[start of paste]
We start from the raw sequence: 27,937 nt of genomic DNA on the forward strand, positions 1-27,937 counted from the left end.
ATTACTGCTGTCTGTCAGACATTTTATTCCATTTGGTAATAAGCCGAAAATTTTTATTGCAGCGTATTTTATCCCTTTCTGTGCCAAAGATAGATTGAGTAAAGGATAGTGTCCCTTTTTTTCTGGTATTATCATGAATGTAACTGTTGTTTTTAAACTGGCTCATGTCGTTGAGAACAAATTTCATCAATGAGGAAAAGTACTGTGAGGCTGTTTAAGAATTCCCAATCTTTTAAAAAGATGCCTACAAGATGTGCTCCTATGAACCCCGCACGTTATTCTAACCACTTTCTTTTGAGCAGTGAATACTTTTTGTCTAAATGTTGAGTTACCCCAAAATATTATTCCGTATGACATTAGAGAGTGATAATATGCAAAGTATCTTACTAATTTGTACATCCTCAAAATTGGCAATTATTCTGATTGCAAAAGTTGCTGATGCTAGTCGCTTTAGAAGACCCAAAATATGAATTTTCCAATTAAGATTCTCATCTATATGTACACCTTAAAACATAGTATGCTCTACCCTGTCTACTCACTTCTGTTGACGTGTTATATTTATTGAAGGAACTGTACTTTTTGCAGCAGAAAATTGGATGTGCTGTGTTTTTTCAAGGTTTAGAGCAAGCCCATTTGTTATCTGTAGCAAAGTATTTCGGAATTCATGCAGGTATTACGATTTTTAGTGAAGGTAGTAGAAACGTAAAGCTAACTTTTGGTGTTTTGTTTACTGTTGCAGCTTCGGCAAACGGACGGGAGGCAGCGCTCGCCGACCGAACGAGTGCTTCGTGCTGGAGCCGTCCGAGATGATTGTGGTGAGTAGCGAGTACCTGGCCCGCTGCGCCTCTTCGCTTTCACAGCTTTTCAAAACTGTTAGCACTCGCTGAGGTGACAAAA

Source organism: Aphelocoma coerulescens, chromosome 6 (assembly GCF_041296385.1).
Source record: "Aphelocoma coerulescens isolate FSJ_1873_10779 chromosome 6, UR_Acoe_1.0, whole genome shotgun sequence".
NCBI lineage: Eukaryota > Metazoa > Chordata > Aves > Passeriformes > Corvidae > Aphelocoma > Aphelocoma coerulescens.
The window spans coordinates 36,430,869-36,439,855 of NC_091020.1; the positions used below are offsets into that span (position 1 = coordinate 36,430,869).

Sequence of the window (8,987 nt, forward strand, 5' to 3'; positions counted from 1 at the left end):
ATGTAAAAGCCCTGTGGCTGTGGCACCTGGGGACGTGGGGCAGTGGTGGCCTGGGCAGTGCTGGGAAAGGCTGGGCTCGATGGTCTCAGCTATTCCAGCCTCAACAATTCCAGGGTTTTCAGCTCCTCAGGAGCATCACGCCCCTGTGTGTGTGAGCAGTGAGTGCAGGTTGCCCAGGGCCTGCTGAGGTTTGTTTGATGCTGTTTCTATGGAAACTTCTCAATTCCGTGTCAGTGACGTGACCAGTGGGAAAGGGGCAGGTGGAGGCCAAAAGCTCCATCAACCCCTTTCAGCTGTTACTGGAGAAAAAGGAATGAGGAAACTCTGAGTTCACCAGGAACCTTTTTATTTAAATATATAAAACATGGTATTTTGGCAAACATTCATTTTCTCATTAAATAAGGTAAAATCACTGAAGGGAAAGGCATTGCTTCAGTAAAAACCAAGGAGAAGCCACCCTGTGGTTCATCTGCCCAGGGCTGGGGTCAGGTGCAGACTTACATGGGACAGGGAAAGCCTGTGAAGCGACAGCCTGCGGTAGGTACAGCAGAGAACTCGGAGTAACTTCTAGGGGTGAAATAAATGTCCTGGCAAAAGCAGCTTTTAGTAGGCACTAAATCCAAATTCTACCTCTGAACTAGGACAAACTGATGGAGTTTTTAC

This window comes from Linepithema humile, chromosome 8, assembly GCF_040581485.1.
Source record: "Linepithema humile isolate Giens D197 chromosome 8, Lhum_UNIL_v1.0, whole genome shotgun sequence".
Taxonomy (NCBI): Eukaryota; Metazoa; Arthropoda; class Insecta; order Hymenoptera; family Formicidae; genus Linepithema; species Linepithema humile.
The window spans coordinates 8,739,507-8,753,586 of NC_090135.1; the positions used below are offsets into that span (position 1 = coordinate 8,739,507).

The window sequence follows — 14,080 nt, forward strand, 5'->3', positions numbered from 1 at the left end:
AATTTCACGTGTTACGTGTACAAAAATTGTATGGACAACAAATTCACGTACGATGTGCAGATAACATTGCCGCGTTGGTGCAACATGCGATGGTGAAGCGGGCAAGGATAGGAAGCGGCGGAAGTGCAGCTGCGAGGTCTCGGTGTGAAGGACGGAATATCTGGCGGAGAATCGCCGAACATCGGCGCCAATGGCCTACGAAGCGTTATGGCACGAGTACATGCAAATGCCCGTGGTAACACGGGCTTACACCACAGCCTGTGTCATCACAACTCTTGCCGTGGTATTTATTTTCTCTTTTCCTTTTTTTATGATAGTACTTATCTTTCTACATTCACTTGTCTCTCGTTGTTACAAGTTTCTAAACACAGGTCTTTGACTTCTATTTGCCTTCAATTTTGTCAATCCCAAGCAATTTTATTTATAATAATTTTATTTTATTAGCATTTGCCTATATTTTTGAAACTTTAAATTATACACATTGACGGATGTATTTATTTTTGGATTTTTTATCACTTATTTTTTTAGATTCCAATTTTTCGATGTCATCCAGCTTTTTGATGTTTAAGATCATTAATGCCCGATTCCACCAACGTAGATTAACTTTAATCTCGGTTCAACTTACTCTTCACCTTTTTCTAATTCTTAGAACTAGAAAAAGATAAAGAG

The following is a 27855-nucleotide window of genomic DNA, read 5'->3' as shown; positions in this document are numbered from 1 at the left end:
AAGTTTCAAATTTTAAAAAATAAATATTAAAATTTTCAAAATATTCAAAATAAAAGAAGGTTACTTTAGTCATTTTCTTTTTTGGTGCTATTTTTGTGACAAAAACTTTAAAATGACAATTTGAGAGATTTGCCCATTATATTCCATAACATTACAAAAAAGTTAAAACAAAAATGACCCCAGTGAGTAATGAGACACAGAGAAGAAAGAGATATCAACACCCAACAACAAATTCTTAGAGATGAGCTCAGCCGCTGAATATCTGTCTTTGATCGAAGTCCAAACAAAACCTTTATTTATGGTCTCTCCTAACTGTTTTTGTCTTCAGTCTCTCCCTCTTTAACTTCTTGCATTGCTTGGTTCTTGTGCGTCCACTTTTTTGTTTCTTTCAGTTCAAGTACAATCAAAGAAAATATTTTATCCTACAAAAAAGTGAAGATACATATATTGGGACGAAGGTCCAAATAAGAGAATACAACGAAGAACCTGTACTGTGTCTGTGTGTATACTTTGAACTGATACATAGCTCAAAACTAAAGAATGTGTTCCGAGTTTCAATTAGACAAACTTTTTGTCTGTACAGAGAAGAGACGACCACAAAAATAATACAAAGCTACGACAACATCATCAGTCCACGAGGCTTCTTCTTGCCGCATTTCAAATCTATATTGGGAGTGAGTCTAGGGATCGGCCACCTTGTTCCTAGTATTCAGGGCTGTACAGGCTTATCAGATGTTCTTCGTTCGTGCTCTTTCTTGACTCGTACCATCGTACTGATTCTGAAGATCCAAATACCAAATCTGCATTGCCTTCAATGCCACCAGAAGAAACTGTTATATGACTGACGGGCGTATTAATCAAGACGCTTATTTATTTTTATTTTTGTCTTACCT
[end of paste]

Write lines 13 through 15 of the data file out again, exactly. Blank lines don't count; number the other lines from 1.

The window sequence follows — 14,080 nt, forward strand, 5'->3', positions numbered from 1 at the left end:
AATTTCACGTGTTACGTGTACAAAAATTGTATGGACAACAAATTCACGTACGATGTGCAGATAACATTGCCGCGTTGGTGCAACATGCGATGGTGAAGCGGGCAAGGATAGGAAGCGGCGGAAGTGCAGCTGCGAGGTCTCGGTGTGAAGGACGGAATATCTGGCGGAGAATCGCCGAACATCGGCGCCAATGGCCTACGAAGCGTTATGGCACGAGTACATGCAAATGCCCGTGGTAACACGGGCTTACACCACAGCCTGTGTCATCACAACTCTTGCCGTGGTATTTATTTTCTCTTTTCCTTTTTTTATGATAGTACTTATCTTTCTACATTCACTTGTCTCTCGTTGTTACAAGTTTCTAAACACAGGTCTTTGACTTCTATTTGCCTTCAATTTTGTCAATCCCAAGCAATTTTATTTATAATAATTTTATTTTATTAGCATTTGCCTATATTTTTGAAACTTTAAATTATACACATTGACGGATGTATTTATTTTTGGATTTTTTATCACTTATTTTTTTAGATTCCAATTTTTCGATGTCATCCAGCTTTTTGATGTTTAAGATCATTAATGCCCGATTCCACCAACGTAGATTAACTTTAATCTCGGTTCAACTTACTCTTCACCTTTTTCTAATTCTTAGAACTAGAAAAAGATAAAGAG

The following is a 27855-nucleotide window of genomic DNA, read 5'->3' as shown; positions in this document are numbered from 1 at the left end: